Opinion Modified on Rehearing February 25, 1952. See 73 Ariz. 314, 240 P.2d 1202.
Fred O. Wilson, Atty. Gen., Earl Anderson, Asst. Atty. Gen., Robert Morrison, County Atty., Pima County, Morris K. Udall, Chief Deputy County Atty., Tucson, for appellant.
Scruggs, Butterfield & Rucker, Tucson, for appellee.
Phelps, Justice. Udall, C. J., and Stanford, De Concini and La Prade, JJ., concur.
[73 Ariz. 164] This is an appeal by the state from an order granting defendant's motion in arrest of judgment and from the order granting his motion for a new trial, and from the whole of said order.
The defendant was charged by indictment with having, during the fall of the year 1946, wilfully, unlawfully and feloniously agreed and conspired with one Walter Porter to operate a gambling casino, that is, dice games, roulette, twenty-one, etc., upon premises owned by the defendant near Tucson, Arizona; and that he and
the said Walter Porter thereafter pursuant to such conspiracy during the fall and winter of 1946 and the winter and spring of 1947, did operate such gambling games upon said premises in violation of law.
Prior to the filing of this indictment the defendant together with a number of other witnesses including Walter Porter, Harold Fisher, Henry Porter, John E. Gregory, Raymond L. Harris, Elmore Wesley Sheppard, James Fant, and Jack Bayer were called as witnesses before a grand jury then in session in Pima County convened primarily for the purpose of ascertaining whether public officials were receiving bribes as a consideration for permitting gambling to be carried on in Pima County.
At the time defendant and the other witnesses were called before the grand jury they were informed in substance that under the constitution, article 2, section 19, if they had knowledge or were in possession of any facts tending to establish the guilt of any other person or corporation charged with bribery they were not excused from giving testimony or producing evidence when called upon to do so on the ground that it might tend to incriminate them under the laws of the state, but that no person could be prosecuted, or subject to any penalty or forfeiture for, or on account of any transaction, matter or thing concerning which they might testify.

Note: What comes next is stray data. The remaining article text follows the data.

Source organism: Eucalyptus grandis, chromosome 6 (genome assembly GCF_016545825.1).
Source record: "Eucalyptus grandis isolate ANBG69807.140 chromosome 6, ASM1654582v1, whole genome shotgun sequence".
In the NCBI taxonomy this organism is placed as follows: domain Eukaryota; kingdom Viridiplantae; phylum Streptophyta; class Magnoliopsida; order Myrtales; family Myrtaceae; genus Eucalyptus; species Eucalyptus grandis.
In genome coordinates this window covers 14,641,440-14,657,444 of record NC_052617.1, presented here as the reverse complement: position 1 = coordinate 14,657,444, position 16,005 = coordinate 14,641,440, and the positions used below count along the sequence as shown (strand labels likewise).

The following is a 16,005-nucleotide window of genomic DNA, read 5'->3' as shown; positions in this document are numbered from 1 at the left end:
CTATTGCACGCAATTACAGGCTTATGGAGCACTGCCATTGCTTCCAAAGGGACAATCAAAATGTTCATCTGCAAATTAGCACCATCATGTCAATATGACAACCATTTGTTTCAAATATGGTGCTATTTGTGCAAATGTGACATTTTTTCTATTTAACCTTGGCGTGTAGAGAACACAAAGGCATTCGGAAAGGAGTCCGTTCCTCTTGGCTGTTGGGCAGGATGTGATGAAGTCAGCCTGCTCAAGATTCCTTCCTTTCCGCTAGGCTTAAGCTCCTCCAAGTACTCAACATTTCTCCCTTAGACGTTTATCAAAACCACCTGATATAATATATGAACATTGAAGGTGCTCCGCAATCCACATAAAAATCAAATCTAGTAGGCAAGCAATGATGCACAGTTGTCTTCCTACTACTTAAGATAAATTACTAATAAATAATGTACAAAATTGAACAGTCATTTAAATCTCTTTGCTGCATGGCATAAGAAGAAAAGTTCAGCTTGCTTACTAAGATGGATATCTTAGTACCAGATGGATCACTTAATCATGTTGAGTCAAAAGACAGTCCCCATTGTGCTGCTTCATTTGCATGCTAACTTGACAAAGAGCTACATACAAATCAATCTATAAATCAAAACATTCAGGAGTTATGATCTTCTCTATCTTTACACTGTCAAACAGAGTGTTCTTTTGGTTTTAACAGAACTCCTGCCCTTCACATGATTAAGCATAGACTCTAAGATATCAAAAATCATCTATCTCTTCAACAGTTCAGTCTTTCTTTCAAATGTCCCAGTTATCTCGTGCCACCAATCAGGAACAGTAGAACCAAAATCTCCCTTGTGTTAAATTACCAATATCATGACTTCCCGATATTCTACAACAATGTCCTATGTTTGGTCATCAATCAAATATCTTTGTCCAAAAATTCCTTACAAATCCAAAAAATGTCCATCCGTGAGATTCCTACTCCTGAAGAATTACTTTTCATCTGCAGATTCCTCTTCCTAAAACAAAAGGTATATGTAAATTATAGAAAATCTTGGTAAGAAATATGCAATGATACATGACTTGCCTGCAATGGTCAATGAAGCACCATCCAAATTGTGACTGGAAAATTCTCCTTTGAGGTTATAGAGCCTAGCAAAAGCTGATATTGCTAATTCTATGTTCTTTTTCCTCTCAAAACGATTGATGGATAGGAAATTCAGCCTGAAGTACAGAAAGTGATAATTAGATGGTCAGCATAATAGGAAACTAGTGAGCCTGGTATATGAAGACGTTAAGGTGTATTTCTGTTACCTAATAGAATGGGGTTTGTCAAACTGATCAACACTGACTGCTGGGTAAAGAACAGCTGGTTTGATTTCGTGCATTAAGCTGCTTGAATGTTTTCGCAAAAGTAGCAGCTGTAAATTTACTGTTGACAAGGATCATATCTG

The defendant did not take the witness stand at the trial of the cause and the other witnesses appearing before the grand jury with the exception of the witnesses Bayer, Fant and Sheppard refused to answer any questions concerning gambling in Pima County presumably upon the ground that it might be self-incriminating, which claim the court honored. At the close of the state's case and at the close of the entire [73 Ariz. 165] evidence counsel for defendant presented motions for an instructed verdict. These motions were denied and the cause submitted to the jury under instructions designed to cover the law involved and a verdict of guilty was returned. Thereafter the court granted defendant's motion in arrest of judgment upon the ground that "the indictment does not charge defendant with an offense since the commission of the crime of gaming, which was the purpose of the conspiracy charged, required concerted action of two or more persons and was therefore not indictable." The court also granted defendant's motion for a new trial upon the grounds:
1. That all the testimony adduced against the defendant was that of accomplices to the crime and the state failed to corroborate same as required by law;
2. That it appeared from the record that the defendant prior to indictment was required to testify before the grand jury as to some matters concerning which he was indicted and that he was thereby immune from prosecution for the offense charged;
3. Upon the ground that the court had erred in honoring the claims of privilege by witness Bayer as to questions concerning gaming operations by said witness for the reason that by law the witness was immune from ...